The last place to get fuel if heading west for a while, it's also home to the Springfield Doughnut and that in itself is a fascinating story. The television phenomenon, that is the ' Simpsons ', had been running 20 years and to celebrate, was releasing The Simpsons, the Movie. The producers decided to pick a few places around the globe named Springfield, the home of  ' The Simpsons ' show, to help with the marketing of the movie and donate those towns a doughnut, which is a fast food synonymous with the show's star, Homer Simpson. Springfield, New Zealand, was one of those towns..and the rest as they say, is history. That said, you can get a ' Simpson's cinnamon doughnut ' in the town and for most anything else, head to Taste of Kiwi.

It's also claimed that when young ski instructors gain their certificate locally, they're required to roll naked through the middle of the doughnut, though I couldn't possibly comment.

Springfield Donut

Porters Pass

The seemingly flat road changes soon after Springfield as 'westward ho, you go'. Lush farmland gives way to sub alpine vegetation and soon enough you're climbing one of our major alpine passes, Porters Pass. One of the country's highest public alpine roads, it tops out at 939 meters above sea level, or 3,080 feet. Incredible to think that if you stop on the top of the pass and look back east to the Port Hills and Peninsula, beyond Christchurch on a clear day, you're around 60 meters higher than their highest point, Mt Herbert.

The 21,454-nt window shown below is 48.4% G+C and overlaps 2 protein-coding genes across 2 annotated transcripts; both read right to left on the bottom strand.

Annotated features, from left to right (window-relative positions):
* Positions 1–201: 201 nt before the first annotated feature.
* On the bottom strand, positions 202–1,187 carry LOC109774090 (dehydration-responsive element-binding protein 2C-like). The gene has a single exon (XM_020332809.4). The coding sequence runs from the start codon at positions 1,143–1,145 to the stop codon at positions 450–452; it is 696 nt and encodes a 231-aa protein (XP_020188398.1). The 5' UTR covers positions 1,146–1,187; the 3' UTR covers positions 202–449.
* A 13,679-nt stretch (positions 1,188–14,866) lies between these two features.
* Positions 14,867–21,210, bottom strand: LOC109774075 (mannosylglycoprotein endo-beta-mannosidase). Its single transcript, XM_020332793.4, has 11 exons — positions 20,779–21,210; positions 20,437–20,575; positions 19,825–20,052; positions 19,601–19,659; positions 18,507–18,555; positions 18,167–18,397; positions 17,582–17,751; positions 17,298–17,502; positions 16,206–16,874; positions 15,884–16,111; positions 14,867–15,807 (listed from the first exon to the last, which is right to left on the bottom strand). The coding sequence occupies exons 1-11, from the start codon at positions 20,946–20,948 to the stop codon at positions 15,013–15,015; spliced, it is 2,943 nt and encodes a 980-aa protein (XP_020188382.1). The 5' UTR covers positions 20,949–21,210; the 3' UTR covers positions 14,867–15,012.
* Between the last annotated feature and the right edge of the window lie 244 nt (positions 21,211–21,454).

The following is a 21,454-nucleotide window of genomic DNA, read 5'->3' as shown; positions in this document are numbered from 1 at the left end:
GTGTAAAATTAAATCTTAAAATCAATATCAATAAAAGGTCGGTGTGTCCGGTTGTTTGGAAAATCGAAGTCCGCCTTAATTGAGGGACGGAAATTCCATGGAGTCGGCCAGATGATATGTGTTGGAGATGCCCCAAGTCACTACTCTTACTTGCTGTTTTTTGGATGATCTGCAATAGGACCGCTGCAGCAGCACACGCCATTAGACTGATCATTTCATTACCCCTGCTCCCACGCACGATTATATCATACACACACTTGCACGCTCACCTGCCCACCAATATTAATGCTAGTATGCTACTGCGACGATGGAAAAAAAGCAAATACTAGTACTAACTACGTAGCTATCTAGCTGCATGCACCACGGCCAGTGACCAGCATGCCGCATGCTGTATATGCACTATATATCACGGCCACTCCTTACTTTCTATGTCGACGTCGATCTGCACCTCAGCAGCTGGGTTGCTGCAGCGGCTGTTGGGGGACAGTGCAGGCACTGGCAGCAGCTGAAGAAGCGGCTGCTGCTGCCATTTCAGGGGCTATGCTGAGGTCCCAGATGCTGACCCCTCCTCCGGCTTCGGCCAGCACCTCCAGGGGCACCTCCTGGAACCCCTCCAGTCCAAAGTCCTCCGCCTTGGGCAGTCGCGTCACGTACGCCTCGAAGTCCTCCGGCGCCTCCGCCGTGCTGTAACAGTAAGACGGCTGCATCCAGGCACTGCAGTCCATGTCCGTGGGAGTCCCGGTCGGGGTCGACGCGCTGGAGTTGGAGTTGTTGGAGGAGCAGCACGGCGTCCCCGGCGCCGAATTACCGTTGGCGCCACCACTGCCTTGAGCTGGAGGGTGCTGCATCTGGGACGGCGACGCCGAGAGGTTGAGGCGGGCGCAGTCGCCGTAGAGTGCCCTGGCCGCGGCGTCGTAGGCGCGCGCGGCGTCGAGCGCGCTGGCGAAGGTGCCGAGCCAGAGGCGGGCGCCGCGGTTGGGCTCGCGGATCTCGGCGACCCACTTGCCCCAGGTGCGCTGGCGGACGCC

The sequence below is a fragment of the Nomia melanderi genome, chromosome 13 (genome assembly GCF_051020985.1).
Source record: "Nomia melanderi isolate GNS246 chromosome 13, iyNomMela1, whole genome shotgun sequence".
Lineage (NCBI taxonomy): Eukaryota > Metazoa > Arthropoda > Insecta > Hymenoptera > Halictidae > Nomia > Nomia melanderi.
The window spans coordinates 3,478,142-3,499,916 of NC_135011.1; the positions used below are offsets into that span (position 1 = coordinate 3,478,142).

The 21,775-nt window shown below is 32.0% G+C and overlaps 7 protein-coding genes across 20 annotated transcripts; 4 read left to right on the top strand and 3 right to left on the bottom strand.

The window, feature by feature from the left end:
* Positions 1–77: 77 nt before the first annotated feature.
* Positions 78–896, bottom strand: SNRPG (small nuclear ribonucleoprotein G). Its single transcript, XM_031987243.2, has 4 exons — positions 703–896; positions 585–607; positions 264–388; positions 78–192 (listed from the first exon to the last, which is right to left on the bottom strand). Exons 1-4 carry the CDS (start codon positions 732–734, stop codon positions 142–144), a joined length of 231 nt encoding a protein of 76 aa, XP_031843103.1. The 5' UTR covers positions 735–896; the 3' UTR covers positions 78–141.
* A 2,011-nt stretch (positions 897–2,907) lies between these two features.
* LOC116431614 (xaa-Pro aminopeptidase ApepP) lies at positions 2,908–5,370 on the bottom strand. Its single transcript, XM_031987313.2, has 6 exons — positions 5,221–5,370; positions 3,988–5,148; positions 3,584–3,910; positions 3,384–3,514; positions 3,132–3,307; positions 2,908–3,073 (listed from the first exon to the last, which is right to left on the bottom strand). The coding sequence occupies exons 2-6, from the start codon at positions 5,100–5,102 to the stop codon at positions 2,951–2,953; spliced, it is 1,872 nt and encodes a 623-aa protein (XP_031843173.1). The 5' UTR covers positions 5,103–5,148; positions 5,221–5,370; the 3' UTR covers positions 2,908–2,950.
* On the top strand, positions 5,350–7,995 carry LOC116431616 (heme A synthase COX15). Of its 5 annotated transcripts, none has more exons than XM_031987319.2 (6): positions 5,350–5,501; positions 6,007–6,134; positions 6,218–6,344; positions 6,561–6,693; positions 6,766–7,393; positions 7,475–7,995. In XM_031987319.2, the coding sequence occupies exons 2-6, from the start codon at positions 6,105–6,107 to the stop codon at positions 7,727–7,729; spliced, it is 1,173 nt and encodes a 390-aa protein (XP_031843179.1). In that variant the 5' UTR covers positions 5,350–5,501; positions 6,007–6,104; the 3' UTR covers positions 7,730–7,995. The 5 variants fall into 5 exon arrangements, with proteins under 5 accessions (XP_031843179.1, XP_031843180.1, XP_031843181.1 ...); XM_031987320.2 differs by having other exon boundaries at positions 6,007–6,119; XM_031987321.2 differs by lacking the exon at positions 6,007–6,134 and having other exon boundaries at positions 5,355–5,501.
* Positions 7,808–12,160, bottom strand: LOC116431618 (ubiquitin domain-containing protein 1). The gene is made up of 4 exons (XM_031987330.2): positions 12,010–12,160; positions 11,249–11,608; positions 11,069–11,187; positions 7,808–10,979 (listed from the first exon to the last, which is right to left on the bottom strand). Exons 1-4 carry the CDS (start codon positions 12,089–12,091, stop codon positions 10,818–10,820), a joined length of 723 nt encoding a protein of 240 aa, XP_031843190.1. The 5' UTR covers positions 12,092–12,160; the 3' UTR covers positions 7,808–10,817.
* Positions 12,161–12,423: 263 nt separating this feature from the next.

The area is susceptible to snow, so carry snow chains from June-September and hope the road managers are on point exercising common sense and allowing travel.

Castle Hill  - 100km to Christchurch

Rocker Bruce Springsteen sings in Darlington County "I've seen the glory of the coming of the Lord .." entre nous (between ourselves) dropping from Porters Pass, past Lake Lyndon and into the Castle Hill Basin, is exactly that, a most wonderful revelation. Surrounded, as if in a huge bowl by the Craigieburn and Torlesse Ranges, is one of Canterbury's, if not New Zealand's finest natural playgrounds. So named Castle Hill because low lying hills in the basin have turret like rocks on their crests. Iconic sheep runs, Castle Hill, Avoca and Flock Hill, have a presence in the area and there's an alpine village here of the same name, where I'm lucky to live permanently. 
Sitting in my grandfather's chair of an evening with a cold beer and an air rifle handy for rabbit control, while an anathema to some, seems almost normal. Though as actor Jack Nicholson is famously depicted, with a cigarette hanging from his lips, as saying, the people that give a '#@&?' are over there. Because it is a simple, honest, rugged, unforgiving and yet peaceful landscape.

It's powerful and spiritual and a visit to the limestone rock formations at Kura Tawhiti, will soon put you in your place. You can take a guided tours to these rocks from Christchurch, or just take a few hours wandering about the place under your own steam. 

What to do along SH73?

Visit the Castle Hill Boulders